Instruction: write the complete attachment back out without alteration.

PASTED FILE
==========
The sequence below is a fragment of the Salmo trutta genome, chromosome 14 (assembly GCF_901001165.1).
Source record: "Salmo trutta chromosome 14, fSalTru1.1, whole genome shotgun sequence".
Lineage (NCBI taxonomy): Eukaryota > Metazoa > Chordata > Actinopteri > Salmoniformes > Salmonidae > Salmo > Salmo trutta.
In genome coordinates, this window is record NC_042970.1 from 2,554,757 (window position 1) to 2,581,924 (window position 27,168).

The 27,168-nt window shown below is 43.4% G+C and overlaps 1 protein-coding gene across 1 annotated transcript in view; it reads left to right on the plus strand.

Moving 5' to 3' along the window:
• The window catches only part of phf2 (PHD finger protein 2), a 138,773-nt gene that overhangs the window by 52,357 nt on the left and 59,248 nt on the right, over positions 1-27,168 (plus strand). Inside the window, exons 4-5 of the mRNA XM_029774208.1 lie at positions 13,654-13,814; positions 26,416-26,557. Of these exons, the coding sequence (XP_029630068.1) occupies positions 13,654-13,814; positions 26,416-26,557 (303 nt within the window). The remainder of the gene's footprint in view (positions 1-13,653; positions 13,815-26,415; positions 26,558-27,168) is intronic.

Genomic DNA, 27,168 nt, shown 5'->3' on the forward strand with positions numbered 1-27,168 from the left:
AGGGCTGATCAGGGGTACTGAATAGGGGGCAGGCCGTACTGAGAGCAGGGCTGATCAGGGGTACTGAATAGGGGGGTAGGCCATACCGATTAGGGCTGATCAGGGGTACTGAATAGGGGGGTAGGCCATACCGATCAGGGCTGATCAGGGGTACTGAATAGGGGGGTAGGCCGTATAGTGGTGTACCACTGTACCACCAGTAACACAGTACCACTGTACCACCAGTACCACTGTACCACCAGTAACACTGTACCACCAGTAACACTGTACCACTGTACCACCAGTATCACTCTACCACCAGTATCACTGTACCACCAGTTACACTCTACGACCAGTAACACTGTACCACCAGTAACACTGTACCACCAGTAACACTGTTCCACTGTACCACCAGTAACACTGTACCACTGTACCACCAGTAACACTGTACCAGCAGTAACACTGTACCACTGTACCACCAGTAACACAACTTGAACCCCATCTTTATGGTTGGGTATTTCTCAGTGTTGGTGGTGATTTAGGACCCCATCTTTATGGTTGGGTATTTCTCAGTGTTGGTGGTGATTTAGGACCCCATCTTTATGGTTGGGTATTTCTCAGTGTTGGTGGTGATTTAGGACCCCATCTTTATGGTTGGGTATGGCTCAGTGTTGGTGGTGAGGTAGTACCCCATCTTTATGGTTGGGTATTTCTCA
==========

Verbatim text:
The sequence below is a fragment of the Salmo trutta genome, chromosome 14 (assembly GCF_901001165.1).
Source record: "Salmo trutta chromosome 14, fSalTru1.1, whole genome shotgun sequence".
Lineage (NCBI taxonomy): Eukaryota > Metazoa > Chordata > Actinopteri > Salmoniformes > Salmonidae > Salmo > Salmo trutta.
In genome coordinates, this window is record NC_042970.1 from 2,554,757 (window position 1) to 2,581,924 (window position 27,168).

The 27,168-nt window shown below is 43.4% G+C and overlaps 1 protein-coding gene across 1 annotated transcript in view; it reads left to right on the plus strand.

Moving 5' to 3' along the window:
• The window catches only part of phf2 (PHD finger protein 2), a 138,773-nt gene that overhangs the window by 52,357 nt on the left and 59,248 nt on the right, over positions 1-27,168 (plus strand). Inside the window, exons 4-5 of the mRNA XM_029774208.1 lie at positions 13,654-13,814; positions 26,416-26,557. Of these exons, the coding sequence (XP_029630068.1) occupies positions 13,654-13,814; positions 26,416-26,557 (303 nt within the window). The remainder of the gene's footprint in view (positions 1-13,653; positions 13,815-26,415; positions 26,558-27,168) is intronic.

Genomic DNA, 27,168 nt, shown 5'->3' on the forward strand with positions numbered 1-27,168 from the left:
AGGGCTGATCAGGGGTACTGAATAGGGGGCAGGCCGTACTGAGAGCAGGGCTGATCAGGGGTACTGAATAGGGGGGTAGGCCATACCGATTAGGGCTGATCAGGGGTACTGAATAGGGGGGTAGGCCATACCGATCAGGGCTGATCAGGGGTACTGAATAGGGGGGTAGGCCGTATAGTGGTGTACCACTGTACCACCAGTAACACAGTACCACTGTACCACCAGTACCACTGTACCACCAGTAACACTGTACCACCAGTAACACTGTACCACTGTACCACCAGTATCACTCTACCACCAGTATCACTGTACCACCAGTTACACTCTACGACCAGTAACACTGTACCACCAGTAACACTGTACCACCAGTAACACTGTTCCACTGTACCACCAGTAACACTGTACCACTGTACCACCAGTAACACTGTACCAGCAGTAACACTGTACCACTGTACCACCAGTAACACAACTTGAACCCCATCTTTATGGTTGGGTATTTCTCAGTGTTGGTGGTGATTTAGGACCCCATCTTTATGGTTGGGTATTTCTCAGTGTTGGTGGTGATTTAGGACCCCATCTTTATGGTTGGGTATTTCTCAGTGTTGGTGGTGATTTAGGACCCCATCTTTATGGTTGGGTATGGCTCAGTGTTGGTGGTGAGGTAGTACCCCATCTTTATGGTTGGGTATTTCTCA